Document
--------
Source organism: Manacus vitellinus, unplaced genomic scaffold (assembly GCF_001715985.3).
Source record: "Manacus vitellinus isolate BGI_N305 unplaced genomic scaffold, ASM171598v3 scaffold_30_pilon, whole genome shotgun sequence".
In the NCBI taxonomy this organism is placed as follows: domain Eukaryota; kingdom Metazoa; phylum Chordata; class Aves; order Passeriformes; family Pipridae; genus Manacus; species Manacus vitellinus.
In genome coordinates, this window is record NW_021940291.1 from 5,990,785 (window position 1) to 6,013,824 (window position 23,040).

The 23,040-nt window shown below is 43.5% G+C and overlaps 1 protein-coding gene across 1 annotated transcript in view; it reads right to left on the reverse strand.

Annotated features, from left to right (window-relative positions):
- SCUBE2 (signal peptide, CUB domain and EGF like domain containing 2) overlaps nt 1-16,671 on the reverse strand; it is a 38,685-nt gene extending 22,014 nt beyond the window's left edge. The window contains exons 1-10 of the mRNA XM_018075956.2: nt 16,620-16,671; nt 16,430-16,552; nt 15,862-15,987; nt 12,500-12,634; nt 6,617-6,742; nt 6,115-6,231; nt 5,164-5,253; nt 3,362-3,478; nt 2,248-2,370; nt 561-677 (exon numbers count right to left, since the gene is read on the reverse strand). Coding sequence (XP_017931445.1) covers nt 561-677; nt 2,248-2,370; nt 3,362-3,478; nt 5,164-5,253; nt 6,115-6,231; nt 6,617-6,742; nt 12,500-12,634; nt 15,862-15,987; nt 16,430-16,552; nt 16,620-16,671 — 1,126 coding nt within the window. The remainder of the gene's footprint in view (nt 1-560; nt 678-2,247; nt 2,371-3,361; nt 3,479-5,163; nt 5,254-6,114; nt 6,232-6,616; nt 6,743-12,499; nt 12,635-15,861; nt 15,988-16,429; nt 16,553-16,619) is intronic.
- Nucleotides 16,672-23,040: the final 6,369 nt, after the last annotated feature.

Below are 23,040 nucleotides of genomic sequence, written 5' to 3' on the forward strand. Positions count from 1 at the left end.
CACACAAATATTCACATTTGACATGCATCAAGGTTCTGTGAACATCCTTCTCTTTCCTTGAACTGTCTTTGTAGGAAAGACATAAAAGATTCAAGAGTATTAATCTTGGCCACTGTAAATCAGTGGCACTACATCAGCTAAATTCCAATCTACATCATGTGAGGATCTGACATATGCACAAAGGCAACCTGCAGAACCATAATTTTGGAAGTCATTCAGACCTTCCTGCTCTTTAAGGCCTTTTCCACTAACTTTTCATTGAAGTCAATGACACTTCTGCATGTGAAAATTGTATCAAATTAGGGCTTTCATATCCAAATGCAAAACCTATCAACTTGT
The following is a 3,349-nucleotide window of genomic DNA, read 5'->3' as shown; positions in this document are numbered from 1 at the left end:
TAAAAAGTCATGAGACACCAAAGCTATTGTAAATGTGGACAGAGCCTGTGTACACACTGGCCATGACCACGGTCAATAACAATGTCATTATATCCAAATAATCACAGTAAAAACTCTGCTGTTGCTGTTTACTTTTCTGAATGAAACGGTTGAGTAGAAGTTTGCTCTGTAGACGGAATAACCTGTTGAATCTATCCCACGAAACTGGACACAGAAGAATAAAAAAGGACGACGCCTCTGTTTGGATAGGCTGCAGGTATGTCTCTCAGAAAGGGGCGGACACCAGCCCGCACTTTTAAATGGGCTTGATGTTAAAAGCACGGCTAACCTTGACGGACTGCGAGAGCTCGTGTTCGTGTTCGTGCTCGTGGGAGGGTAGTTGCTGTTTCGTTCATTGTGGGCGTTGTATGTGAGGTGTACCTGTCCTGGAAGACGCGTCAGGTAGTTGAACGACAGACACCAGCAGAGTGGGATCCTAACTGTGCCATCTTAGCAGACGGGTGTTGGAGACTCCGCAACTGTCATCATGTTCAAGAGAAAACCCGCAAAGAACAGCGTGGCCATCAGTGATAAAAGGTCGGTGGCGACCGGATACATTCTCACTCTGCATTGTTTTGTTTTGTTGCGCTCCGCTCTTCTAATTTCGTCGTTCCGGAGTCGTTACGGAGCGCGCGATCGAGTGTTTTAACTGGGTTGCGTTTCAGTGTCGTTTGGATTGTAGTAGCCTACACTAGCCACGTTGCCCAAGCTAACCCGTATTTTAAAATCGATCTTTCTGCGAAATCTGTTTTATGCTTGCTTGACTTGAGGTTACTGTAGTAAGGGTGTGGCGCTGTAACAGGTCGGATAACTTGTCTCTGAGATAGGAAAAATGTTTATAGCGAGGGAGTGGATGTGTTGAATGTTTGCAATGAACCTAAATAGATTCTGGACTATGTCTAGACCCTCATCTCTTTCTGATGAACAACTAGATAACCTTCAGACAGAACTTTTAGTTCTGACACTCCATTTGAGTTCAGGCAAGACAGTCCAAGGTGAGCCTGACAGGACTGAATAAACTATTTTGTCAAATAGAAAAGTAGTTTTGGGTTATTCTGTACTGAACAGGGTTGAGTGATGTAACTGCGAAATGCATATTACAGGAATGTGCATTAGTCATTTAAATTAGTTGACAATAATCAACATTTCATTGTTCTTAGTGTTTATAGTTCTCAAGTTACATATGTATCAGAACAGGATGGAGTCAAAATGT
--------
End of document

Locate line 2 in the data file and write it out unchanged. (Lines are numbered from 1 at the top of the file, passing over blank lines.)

Source record: "Manacus vitellinus isolate BGI_N305 unplaced genomic scaffold, ASM171598v3 scaffold_30_pilon, whole genome shotgun sequence".